The CHRO is screaming for a reboot - like Star Trek
The CHRO Complaint Process is screaming for a reboot – like Star Trek

Lately, I’ve been hearing a lot of complaints about the Connecticut Commission on Human Rights & Opportunities from both attorneys and clients. And I’ve come to one conclusion:

The CHRO Complaint Procedure needs a reboot.

Now, before you dismiss this as a critical column – let’s be clear. I like many reboots.  Sure, the Superman Returns movie paled in comparison to the Christopher Reeve version, but I thought the new Star Trek reboot was pretty snazzy.

Why do movies go through reboots? Because the formula that had worked for the movie series for so long has just stopped working.

Think George Clooney in Batman & Robin and then the reboot with Christian Bale.

And right now, the process that the CHRO has created is just not working. It’s not working for individuals, it’s not working for companies and, I believe, it’s not really working well for the agency itself.  (And note too that I’m not suggesting the agency itself needs a reboot — though some have argued for that — rather, it’s the process as mandated by the law that this post is addressing.)

A reboot doesn’t mean failure; it doesn’t mean to throw out the entire formula. The agency has made some good strides on public outreach, for example, under the new leadership team.  It is closing cases at a good clip and the mediation process seems better than in years past with dedicated staff just for mediations.

And I wouldn’t go so far as to say we live in a post-modern age where it has completely outlived its usefulness.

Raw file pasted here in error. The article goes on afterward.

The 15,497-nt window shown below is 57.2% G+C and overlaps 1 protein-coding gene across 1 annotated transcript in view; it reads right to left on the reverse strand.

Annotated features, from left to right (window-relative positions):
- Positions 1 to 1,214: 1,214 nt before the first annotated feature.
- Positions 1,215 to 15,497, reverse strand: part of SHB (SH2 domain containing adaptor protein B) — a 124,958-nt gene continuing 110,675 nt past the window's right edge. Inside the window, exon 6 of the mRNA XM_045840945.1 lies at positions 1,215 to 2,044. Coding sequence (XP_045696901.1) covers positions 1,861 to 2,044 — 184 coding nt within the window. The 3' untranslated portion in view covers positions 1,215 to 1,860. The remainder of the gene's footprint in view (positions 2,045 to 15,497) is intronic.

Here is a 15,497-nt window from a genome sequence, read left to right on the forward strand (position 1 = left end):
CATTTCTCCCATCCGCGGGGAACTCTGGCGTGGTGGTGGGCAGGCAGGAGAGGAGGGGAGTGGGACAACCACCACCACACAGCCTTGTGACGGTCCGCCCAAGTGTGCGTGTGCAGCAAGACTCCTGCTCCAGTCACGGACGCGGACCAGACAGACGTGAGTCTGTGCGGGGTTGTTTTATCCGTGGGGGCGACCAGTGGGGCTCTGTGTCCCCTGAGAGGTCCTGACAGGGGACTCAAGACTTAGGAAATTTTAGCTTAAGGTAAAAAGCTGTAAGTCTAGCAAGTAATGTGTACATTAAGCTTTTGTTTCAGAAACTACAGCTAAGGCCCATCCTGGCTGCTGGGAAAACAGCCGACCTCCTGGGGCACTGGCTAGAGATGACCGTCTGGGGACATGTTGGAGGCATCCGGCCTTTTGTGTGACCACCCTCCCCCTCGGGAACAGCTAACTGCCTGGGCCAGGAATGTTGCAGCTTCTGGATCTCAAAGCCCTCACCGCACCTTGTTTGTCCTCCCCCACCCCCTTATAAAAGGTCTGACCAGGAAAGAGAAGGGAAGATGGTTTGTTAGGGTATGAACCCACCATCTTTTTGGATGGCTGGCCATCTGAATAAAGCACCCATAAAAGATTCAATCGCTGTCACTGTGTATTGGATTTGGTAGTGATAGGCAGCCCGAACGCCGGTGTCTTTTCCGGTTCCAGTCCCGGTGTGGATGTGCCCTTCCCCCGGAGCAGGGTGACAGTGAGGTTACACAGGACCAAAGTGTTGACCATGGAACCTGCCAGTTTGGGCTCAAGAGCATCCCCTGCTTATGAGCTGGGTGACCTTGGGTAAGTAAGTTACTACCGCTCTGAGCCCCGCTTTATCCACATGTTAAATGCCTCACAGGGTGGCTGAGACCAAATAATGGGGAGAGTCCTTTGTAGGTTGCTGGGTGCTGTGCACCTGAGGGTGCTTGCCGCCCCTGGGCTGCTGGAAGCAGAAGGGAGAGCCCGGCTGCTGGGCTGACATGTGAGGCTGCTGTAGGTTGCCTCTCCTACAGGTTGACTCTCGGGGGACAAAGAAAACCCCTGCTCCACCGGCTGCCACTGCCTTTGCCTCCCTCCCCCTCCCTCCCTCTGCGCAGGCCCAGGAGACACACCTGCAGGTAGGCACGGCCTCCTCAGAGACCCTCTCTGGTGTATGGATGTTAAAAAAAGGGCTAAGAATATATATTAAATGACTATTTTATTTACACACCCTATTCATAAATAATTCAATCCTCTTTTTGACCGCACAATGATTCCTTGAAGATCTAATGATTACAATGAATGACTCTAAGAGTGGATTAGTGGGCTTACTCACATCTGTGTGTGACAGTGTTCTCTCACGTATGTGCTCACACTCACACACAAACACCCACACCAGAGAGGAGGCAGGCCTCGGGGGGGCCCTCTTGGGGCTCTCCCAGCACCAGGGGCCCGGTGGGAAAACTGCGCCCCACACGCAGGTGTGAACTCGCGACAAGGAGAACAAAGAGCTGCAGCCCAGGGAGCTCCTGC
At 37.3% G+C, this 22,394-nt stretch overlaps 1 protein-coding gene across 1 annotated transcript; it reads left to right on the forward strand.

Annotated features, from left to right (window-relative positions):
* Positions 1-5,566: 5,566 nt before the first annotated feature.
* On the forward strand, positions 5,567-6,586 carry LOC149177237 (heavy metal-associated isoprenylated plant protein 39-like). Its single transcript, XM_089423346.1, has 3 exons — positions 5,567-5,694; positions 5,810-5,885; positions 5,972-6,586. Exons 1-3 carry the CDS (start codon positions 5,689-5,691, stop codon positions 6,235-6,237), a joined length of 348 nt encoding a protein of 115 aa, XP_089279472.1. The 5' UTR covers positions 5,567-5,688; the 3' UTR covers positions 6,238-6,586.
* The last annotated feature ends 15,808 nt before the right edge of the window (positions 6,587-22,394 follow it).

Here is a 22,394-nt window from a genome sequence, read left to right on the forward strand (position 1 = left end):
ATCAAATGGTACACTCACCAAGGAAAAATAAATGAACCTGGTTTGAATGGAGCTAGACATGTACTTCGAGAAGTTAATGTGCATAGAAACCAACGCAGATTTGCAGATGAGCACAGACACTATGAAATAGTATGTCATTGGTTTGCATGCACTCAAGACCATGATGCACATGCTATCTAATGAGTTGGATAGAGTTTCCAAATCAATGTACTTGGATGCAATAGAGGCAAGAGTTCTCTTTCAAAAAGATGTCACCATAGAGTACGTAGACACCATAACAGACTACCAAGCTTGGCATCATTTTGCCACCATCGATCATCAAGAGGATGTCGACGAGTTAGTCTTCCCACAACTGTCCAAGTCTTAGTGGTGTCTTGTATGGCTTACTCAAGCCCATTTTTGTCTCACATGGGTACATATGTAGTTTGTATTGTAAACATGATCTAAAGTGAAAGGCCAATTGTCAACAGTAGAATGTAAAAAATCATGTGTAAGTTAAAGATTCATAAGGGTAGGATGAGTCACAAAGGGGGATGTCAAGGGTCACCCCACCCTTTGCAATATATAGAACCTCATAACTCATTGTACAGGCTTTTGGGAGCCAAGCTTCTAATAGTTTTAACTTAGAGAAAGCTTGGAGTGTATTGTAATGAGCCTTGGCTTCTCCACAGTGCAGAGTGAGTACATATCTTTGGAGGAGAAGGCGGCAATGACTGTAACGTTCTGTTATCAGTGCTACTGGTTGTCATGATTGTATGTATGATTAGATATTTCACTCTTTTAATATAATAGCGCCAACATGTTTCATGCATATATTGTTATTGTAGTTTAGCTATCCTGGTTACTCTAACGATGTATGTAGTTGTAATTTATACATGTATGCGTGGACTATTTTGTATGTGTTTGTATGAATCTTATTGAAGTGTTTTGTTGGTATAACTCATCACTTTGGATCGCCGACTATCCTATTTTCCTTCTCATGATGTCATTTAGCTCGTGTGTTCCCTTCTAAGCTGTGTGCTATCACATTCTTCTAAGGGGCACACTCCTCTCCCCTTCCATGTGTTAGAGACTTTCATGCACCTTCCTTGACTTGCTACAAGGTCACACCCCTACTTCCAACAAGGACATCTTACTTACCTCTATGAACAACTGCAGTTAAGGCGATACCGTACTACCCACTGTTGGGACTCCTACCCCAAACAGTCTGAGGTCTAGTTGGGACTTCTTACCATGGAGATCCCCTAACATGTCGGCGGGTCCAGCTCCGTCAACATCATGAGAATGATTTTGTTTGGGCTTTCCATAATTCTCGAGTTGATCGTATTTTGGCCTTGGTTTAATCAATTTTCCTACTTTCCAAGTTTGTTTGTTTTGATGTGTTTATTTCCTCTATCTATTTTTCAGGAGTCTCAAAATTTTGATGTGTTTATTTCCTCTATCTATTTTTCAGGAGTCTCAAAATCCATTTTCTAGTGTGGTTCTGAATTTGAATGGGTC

But the complaint procedure which was reworked a few years ago just isn’t working for anyone. Here’s why:

Continue Reading The CHRO Complaint Process Needs A Reboot

Earlier this week, I wrote about the perception among some that the CHRO has been retaining more cases for investigation by letting more cases through the Merit Assessment Review.  These cases that used to be dismissed — mainly “frivolous” ones as  I’ve collectively termed them — mean more headaches for employers who have to spend time and money defending against them.

(To simplify the blog post for readers, I labelled all these cases that had been dismissed at MAR together as “frivolous” even though there are technically different reasons why the CHRO may dismiss a case on Merit Assessment Review, including that there is “no reasonable possibility” that an investigation will lead to a reasonable cause finding of discrimination. )

In response to my blog post, CHRO Principal Attorney Charles Krich crafted a reply. While it is attached to the original blog post, I thought it notable enough that it warranted its own blog post.   While he indicated that there were no statistics yet available, he “would not be surprised if fewer cases are being dismissed for no reasonable possibility” under the Merit Assessment Review.

Here’s his reply in full (my further comments are below): Continue Reading CHRO Attorney Agrees Emphasis at Agency “Has Shifted From MAR to Mediation”